At-Home Evrysdi Helps Toddler with SMA

For the first year of his life, Celebi Remillard and his mother Tatyana frequently took the drive from Klamath Falls to Portland to visit his care team. When Celebi was 4.5 months old, doctors diagnosed him with a rare genetic disorder called spinal muscular atrophy (SMA). Many children with SMA require supportive care such as physical therapy, noninvasive respiratory support, bracing, and a gastrostomy or tracheotomy. Spinraza was also approved for SMA in 2016. But there have, largely, not been treatments that can be administered at home. As a result, families like the Remillards often have a financial and travel burden placed on their shoulders.

Of course, Tatyana would do whatever she could for her son, as well as her four other children; the entire family is close and advocates for Celebi’s care. Tatyana even says that the siblings do their best to make Celebi feel loved and included. 

A new treatment may now reduce the burden on the family and help Celebi gain new skills. KDRV reported that Celebi began taking Evrysdi (risdiplam), a prescription medicine designed to help the body to create more SMN protein. Clinical studies found that Evrysdi contributed to more than double the production of SMN protein in a 4-week period, with durable and sustained responses for over 2 years. Even better—the fact that Celebi can receive the treatment at home!

Tatyana has already seen improvements in Celebi’s mobility and hopes that, moving forward, it will continue providing benefits to her son so that he can live a fulfilling and happy life. 

A Brief Overview of Spinal Muscular Atrophy (SMA)

Spinal muscular atrophy is a genetic neurodegenerative disease that is typically caused by SMN1 gene mutations, but may also be caused (in rare cases) from other mutations. These mutations prevent the body from creating enough SMN protein. SMN protein helps protect the health and function of motor neurons (nerve cells) in the brainstem and spinal cord. Without this protein, the neurons degenerate and die, and muscles become weakened and degenerated in response. There are four primary SMA forms which vary in age of onset, symptom severity, and outcomes:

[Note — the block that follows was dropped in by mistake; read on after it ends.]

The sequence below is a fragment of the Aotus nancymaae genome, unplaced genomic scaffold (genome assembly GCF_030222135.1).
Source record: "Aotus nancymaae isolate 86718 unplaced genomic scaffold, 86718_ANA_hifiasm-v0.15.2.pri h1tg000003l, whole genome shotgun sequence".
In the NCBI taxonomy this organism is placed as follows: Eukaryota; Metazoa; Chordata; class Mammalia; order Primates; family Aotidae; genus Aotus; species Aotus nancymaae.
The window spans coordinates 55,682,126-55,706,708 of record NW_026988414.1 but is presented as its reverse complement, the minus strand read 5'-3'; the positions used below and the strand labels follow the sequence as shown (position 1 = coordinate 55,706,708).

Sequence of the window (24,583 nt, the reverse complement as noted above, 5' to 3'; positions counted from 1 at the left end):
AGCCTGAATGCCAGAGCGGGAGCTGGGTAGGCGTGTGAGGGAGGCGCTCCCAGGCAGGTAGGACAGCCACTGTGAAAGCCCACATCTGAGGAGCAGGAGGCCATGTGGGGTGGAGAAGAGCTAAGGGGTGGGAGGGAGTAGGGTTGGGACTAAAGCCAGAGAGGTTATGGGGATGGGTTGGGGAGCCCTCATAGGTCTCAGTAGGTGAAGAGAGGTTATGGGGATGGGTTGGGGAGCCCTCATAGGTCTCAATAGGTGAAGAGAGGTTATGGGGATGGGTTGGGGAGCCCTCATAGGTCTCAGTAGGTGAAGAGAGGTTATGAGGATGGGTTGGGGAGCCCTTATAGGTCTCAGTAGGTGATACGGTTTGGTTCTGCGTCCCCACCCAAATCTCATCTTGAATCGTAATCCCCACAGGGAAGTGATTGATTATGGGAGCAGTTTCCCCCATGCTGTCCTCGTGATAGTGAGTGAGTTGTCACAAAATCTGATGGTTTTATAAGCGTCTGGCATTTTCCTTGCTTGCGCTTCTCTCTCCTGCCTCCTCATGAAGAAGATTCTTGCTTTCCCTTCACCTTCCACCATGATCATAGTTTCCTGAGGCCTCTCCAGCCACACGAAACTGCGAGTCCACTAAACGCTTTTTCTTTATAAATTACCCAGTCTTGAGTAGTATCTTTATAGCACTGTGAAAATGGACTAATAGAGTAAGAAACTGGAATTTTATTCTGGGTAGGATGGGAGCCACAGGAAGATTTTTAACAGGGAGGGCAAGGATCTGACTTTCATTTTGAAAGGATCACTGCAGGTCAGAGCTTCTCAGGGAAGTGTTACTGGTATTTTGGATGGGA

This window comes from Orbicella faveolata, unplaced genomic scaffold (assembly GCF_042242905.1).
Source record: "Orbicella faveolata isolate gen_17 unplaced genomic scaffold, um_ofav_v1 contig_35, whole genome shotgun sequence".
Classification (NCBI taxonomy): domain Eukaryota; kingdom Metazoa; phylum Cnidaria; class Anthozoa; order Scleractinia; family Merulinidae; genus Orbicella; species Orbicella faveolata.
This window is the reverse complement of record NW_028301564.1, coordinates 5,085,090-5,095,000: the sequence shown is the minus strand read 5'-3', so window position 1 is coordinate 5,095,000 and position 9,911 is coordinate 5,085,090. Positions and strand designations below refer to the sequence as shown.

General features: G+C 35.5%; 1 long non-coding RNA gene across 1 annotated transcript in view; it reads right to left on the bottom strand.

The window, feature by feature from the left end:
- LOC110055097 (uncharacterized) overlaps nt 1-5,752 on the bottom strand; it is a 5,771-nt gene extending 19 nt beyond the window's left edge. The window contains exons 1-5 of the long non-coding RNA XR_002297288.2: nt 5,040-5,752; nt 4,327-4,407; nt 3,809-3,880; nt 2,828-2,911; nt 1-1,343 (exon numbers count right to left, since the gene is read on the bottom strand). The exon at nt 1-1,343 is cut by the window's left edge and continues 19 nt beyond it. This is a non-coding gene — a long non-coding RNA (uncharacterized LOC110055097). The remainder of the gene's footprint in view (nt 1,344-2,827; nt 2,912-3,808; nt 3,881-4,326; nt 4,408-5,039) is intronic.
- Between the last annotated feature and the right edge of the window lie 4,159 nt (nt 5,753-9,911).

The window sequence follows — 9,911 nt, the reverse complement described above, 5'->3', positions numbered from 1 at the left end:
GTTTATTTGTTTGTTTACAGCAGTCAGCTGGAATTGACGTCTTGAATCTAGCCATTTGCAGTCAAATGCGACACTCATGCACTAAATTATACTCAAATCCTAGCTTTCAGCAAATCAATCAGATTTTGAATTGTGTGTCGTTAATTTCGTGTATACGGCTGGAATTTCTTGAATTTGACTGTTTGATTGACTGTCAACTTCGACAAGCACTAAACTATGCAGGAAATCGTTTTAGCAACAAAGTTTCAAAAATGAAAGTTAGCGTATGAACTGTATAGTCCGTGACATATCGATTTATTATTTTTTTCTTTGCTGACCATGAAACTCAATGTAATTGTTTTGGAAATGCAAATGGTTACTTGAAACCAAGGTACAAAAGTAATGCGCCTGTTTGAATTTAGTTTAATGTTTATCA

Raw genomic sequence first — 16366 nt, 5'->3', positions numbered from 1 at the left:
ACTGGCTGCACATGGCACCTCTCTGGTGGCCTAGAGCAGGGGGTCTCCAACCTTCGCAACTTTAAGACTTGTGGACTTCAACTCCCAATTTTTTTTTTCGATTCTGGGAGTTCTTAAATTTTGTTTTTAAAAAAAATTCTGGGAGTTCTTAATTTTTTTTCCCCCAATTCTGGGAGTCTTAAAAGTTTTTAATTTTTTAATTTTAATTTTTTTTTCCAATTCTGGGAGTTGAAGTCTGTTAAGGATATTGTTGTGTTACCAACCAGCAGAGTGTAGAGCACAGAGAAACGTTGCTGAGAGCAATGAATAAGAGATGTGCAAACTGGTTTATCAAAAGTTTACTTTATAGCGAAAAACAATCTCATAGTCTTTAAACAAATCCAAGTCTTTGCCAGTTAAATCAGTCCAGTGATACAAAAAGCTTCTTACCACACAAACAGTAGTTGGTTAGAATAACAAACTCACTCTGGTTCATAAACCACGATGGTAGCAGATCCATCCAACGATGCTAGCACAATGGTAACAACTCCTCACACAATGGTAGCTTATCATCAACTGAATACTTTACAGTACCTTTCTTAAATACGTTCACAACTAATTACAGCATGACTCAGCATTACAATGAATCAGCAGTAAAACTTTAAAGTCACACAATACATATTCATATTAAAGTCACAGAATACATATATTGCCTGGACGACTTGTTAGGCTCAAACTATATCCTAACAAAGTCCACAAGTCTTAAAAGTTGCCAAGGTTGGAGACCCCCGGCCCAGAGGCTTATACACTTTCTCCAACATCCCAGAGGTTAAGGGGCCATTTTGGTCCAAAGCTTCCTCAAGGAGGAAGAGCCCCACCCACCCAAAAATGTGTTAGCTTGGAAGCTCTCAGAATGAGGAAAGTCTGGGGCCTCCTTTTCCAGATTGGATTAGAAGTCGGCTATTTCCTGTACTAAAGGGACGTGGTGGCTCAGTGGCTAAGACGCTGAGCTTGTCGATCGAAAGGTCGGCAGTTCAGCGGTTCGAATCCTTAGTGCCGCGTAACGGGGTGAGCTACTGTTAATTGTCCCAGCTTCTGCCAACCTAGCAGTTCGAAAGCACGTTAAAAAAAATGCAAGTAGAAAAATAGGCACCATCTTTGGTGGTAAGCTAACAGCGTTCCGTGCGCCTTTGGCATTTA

• Type I: Also called Werdnig-Hoffman disease, this SMA subtype is considered the most severe. It is diagnosed at or shortly following birth and may be fatal before early childhood without treatment. Symptoms may include developmental delays, inability to sit or support the head independently, difficulty sucking and swallowing, reduced movement, and skeletal abnormalities. 
  • Type II: This form is often diagnosed between ages 6-18 months. SMA type 2 often affects the lower extremities and individuals cannot stand or walk independently. Respiratory difficulties may also be seen. People with SMA type 2 can live into adolescence and adulthood.
  • Type III: Also known as Kugelberg-Welander syndrome, this form is seen after 18 months and often diagnosed between early childhood and adolescence. This form is characterized by mild muscle weakness, progressive difficulty in walking and climbing, muscle contractures, and frequent respiratory infections. Individuals with SMA type III tend to have an average lifespan with treatment.
  • Type IV: Finally, this form occurs in people in their 20s and 30s. People with type IV may experience mild muscle weakness, tremors or twitching.
Jessica Lynn

Jessica Lynn

Jessica Lynn has an educational background in writing and marketing. She firmly believes in the power of writing in amplifying voices, and looks forward to doing so for the rare disease community.

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